A criticism toward open-source Muppets…

by on Jan.06, 2012

Holding back the Muppets?

Media reactions to the new Muppet movie had me thinking it might be nothing more than a passingly enjoyable trip down nostalgia lane, and it did have its moments (80’s Robot, holding a serving tray with cans of “New” Coke and Tab, was a nice touch). However, after taking my kids to see it, I came away unexpectedly juiced at the cynicism underlying this extension of the Muppet franchise.

Before I get too far into my analysis, understand that I am a lifelong Muppets fan. I grew up with the Muppets and my dingy green stuffed Kermit, with velcro tabs on all four flippers, consistently rated as one of my favorite bedtime friends. (I also had a Roowlf the Dog, but both ended up in garage sale heaven.) Needless to say, I have fond memories and, as an adult, an appreciation for folks like Jim Henson and crew taking something as common and everyday and, yes, as passé, as puppets and turning them into something more than they had perhaps ever been.

Henson, to me, says with his life and work that no material should be considered castoff, that even something as seemingly rudimentary as puppeteering, in the face of the ongoing march of technology, has ongoing value if we value it and, most importantly, if we practice it. And while the”value” he himself produced can be thought of in economic terms, clearly it was not economic gain that drove Jim Henson, and to equate the value of his work to mere money or a franchise or a trademarked name misses the point. What he created was a force affecting mass culture in multiplicitous ways.

Undoubtedly, for good and for bad, we would not have the society we have today if not for Jim Henson.  Not to romanticize him, clearly he bought into ideals of fame and celebrity, the promise of which lies like a comforting teddy bear in the bed of the unrealized American Dream. At the same time, though he participated by necessity within the productive framework of his time, I think he would be delighted with the explosion of artist production and dissemination enabled by computers and the internet and the leveling of hierarchies that potentially produces. In another world, I can conceive of an open-source and radically destabilized Muppets and that he would have encouraged it.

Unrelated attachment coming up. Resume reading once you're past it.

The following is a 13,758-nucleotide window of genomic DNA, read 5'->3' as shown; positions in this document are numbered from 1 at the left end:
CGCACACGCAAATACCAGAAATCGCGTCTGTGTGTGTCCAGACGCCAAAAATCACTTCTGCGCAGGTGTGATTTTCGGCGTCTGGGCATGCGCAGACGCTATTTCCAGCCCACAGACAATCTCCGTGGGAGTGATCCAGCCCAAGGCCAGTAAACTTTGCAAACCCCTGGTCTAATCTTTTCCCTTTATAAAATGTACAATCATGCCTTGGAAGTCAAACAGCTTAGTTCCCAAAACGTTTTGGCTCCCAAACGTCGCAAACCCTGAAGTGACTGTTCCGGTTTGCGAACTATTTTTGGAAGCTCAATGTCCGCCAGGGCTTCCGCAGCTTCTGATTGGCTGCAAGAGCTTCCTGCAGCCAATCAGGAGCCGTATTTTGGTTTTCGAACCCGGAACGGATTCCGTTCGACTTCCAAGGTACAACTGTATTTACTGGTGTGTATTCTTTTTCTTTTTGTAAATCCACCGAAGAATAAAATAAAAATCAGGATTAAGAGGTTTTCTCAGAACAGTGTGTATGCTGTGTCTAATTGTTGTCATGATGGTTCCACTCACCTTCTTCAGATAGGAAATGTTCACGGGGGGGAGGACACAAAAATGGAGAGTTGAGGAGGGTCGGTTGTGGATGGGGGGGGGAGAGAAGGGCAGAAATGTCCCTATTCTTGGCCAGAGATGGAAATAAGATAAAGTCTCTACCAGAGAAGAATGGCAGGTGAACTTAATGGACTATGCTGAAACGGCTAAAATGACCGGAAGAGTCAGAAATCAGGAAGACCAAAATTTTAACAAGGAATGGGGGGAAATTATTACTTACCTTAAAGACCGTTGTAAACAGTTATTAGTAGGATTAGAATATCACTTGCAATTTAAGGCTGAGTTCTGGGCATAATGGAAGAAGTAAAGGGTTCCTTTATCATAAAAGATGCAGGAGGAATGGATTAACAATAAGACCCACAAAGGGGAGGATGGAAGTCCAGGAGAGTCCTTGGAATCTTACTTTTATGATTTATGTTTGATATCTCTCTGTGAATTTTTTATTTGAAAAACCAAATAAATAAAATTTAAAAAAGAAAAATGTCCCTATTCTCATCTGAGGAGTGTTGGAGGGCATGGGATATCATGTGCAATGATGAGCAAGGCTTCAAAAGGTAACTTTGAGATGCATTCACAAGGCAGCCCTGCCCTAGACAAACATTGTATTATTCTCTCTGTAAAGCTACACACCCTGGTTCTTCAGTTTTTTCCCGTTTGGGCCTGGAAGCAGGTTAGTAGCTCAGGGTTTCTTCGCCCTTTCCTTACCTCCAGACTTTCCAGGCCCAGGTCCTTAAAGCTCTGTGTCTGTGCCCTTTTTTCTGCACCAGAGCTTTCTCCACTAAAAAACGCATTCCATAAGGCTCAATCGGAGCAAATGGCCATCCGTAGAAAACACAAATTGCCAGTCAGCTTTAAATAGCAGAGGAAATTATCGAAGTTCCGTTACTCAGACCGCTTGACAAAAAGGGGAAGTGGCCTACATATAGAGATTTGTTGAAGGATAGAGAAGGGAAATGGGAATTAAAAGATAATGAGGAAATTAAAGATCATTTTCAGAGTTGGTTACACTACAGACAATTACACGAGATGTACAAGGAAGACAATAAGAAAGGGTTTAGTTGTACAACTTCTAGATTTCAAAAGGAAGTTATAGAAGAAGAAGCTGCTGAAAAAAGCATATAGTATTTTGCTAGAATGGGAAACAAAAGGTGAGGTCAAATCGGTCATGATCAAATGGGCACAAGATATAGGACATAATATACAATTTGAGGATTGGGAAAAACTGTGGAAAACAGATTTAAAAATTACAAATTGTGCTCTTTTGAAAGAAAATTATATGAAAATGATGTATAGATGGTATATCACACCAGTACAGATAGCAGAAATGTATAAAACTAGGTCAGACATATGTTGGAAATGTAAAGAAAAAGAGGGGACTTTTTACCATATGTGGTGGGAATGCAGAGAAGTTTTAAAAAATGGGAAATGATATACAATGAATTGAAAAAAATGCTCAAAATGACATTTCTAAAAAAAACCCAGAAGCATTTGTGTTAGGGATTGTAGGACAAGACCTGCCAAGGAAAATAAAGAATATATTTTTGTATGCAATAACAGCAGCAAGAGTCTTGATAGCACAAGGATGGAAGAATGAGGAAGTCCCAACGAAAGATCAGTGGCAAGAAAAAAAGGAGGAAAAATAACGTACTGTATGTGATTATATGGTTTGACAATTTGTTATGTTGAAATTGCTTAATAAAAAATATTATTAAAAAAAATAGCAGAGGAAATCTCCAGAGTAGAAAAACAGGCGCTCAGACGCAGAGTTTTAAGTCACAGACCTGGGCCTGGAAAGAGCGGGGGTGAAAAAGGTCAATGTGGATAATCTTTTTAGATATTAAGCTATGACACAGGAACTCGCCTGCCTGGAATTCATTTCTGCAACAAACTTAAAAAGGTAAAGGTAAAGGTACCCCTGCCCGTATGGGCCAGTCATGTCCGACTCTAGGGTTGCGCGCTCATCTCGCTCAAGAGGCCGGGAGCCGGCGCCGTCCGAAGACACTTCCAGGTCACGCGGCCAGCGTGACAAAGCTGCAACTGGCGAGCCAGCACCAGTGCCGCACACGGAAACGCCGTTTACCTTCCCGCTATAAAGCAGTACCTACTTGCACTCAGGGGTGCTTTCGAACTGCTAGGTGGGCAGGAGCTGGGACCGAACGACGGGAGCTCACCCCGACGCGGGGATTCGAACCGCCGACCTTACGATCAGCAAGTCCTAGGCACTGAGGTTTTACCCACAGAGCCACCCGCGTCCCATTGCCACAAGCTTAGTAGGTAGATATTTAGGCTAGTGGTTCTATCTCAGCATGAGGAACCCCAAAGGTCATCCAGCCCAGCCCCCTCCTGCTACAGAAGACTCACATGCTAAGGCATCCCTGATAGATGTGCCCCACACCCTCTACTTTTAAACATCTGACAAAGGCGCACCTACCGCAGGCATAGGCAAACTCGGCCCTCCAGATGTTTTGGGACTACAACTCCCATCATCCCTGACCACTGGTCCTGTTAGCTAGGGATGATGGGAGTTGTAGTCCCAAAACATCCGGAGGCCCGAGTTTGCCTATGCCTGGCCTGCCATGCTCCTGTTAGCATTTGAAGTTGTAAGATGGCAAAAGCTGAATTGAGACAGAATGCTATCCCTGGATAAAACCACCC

That’s why the cynicism underlying the story of the new Muppets movie hits a nerve with me. Book-ended by the song-and-dance, “I/We’ve got everything that we need,” this film nevertheless informs us that we clearly do not, that yes, the Muppets are cute, but it’s the investment money you put behind them that makes the difference, no matter how bright a smile makeup artists paint on the faces of Jason Segel and Amy Adams, who are indeed charming in kitschy over-the-top ways. Taking as its subject a movie franchise shuttered by Disney for nearly a decade, how ironic that this new installment should be in many ways the same Muppet story that Henson told in The Muppet Movie (actually, in all of the Muppet movies before his death) and that it should come evidently at the whim of Disney executives who apparently decided that enough time had gone by to pull out the old Muppets rag—profitably, that is. But that is only the surface of things.

My sense of irony built as I watched this film. Here we have a Muppets who embody the classic unwary victim to capitalistic greed. If someone would just believe in them (ie, front them the cash), what could they not do? But in this film, their “big chance” happens only circumstantially. They are filler for a vacant time slot. They are not believed in.